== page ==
While we all look forward to Chanukah, it can represent a challenging time for parents. Specifically, when our children come to expect (dare I say, demand?) presents.

AgainstChanukah can represent a challenging time for parents our better judgement—and our promise never to utter our own parents’ oft-repeated words—we may find ourselves telling our children, “You’re so lucky to be Jewish. You get gifts for eight days!”

Hopefully, we can all agree that our kids are blessed to be Jewish for many reasons other than the possibility of eight days of presents. Though there is nothing wrong with gift-giving all year round, the tradition on Chanukah is actually not to give gifts, but rather give gelt (and I don’t mean the chocolate kind, although we all love that, too).

Gelt means “money” in Yiddish, and the Chanukah custom is to give gelt to children. In our home and many others, we give our children gelt every night of Chanukah, and we increase the amount on the fifth night of Chanukah, as per the custom of the Chabad Rebbes.

The question is why? What is the difference between giving our children money, or a bike or scooter? Isn’t that what the money would be used for anyway? Plus, we certainly don’t want to embark on a shopping spree with the children at this time of year!

I have a friend who related the following anecdote. When his son was 2, he took him to a Jewish doctor. For whatever reason, during the visit the doctor went through his pocket and pulled out a dollar bill. Immediately, the child pointed to it and said, “tzedakah (‘charity’)!”

The doctor later related to the parent: “Since the day I saw that your child’s concept of money is tzedakah, my entire view of money changed.” Talk about a financial education!

We give gelt on Chanukah in order to teach our children about tzedakah, often translated as “charity,” but better translated as “righteousness” or “uprightness.”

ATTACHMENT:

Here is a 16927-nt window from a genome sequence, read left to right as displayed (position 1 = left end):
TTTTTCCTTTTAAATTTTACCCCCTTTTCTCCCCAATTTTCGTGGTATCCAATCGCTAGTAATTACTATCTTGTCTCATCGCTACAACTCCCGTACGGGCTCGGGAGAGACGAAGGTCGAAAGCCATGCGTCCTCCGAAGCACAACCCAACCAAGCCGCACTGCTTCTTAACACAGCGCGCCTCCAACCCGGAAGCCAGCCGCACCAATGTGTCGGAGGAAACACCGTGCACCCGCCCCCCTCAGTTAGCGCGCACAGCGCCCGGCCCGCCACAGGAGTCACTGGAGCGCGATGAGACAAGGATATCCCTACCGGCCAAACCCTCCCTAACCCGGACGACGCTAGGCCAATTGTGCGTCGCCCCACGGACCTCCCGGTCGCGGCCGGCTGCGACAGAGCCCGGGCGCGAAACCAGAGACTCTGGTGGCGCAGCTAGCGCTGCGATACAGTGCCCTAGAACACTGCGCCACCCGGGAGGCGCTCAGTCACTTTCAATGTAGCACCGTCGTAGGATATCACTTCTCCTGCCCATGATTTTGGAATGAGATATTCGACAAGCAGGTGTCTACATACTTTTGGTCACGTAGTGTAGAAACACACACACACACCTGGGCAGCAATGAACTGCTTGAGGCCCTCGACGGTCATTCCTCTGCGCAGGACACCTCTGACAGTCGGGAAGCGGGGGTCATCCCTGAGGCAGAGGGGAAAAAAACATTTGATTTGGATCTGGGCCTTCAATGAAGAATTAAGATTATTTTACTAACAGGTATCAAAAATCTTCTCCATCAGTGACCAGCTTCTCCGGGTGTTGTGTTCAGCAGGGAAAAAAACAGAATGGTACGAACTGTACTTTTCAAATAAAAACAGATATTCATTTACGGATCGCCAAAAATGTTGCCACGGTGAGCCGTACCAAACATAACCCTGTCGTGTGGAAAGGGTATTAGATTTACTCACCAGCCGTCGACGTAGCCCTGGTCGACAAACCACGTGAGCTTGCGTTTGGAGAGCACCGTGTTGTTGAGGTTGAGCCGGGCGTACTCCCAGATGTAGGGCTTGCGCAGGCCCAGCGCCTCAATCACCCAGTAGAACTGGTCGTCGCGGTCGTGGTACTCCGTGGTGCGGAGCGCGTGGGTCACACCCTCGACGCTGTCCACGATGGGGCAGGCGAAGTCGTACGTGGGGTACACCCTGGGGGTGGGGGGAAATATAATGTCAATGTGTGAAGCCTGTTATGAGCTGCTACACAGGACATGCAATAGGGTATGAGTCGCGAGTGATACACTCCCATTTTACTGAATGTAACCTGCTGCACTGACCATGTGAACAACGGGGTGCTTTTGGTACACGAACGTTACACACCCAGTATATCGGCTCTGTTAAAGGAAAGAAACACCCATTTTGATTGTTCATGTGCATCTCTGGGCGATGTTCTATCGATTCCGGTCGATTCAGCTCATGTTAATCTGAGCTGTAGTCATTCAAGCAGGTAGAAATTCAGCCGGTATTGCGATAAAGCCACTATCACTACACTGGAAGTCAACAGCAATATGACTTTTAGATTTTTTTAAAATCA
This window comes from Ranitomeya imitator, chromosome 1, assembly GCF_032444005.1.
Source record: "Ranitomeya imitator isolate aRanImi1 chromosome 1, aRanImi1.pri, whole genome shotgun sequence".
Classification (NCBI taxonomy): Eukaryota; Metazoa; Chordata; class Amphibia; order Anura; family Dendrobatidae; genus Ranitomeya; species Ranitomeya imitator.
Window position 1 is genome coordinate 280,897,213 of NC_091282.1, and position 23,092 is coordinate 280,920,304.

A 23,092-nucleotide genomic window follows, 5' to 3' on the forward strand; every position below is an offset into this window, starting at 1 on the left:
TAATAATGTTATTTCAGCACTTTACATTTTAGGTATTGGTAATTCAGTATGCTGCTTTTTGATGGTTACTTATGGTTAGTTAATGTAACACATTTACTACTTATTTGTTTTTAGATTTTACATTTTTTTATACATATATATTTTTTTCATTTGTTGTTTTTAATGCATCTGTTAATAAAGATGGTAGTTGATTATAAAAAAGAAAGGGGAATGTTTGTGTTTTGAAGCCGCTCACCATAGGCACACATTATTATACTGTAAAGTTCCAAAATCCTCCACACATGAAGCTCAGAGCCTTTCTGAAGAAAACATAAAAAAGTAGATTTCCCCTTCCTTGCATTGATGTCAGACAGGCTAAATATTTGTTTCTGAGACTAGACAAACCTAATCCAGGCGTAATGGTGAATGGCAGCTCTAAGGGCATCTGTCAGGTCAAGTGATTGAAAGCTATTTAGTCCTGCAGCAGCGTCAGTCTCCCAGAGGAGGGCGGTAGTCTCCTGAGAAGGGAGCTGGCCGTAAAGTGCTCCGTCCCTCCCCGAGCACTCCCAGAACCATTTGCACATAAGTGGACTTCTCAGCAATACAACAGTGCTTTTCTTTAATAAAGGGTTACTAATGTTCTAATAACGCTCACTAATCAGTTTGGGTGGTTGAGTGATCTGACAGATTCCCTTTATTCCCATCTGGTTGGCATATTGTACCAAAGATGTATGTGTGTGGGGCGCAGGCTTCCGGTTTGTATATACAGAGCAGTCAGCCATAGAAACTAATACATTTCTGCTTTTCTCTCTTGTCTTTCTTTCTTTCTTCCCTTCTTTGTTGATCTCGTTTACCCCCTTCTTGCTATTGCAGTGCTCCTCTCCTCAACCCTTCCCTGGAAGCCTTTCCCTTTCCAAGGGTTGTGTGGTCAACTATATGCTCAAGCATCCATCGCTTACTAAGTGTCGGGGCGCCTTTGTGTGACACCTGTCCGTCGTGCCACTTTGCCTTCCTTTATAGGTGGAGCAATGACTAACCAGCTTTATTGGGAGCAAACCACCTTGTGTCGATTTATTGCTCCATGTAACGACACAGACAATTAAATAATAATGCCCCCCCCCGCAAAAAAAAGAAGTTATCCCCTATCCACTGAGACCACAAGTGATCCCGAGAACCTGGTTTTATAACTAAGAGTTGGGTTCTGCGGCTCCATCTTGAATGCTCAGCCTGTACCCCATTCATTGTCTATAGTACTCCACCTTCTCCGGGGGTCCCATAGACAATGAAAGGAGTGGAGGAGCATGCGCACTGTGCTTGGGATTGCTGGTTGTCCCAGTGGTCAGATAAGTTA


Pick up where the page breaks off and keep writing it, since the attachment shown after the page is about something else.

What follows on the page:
Moreover, tzedakah is uniquely connected to the lesson of the holiday of Chanukah. During the time that the Land of Israel was under the dominion of the Syrian Greek Empire, Jews fought to preserve their commitment to the Torah as G‑d’s wisdom—and not just a text with great cultural, moral and philosophical worth. A primary message that the Torah introduces to the world is that G‑dliness is inseparable from the physical world.

Money is the epitome of physicality and can be absolutely self-serving. The connection of money to G‑d, its Source, is so concealed that we may easily assume that the money that we make is rightfully ours.

But the Torah teaches us to view money distinctly differently. Money is actually a clear—if not the clearest—example of the inseparability of the physical world from G‑d, its Source. Not only is money not “rightfully ours,” but G‑d entrusts us with money to better His world in the ways that He prescribes. By giving tzedakah from our money, we reveal the G‑dliness inherent in money. Thus, we fulfill our mandate to reveal the essential unity of G‑d and His world.

Therefore, on Chanukah we give gelt. Not because of the dollar bills per se, but likeMoney is elevated through the mitzvah of tzedakah the story of the child and the doctor because of what that money represents.1 After we give our children gelt, we immediately help them separate a minimum of 10 percent from the money and designate it to charity, as mandated by Jewish law. Our children thus learn from a very young age that money is elevated through the mitzvah of tzedakah. Or, like my friend’s child, that money’s inherent purpose and raison d’être is tzedakah.

For added fun, we can play some math trivia with our kids, showing them that the gematria (numerical value) of the words Nes Chanukah (the “miracle of Chanukah”) and the gematria of tzedakah are the same: 199, hinting at the spiritual connection between Chanukah and tzedakah.

Similarly, the word “Chanukah” is connected to the Hebrew word for “education,” chinuch.

So if you’re thinking of what to gift your children this season in lieu of another toy or gadget, consider gelt, and with it, the gift of a Jewish financial education.

Happy Chanukah!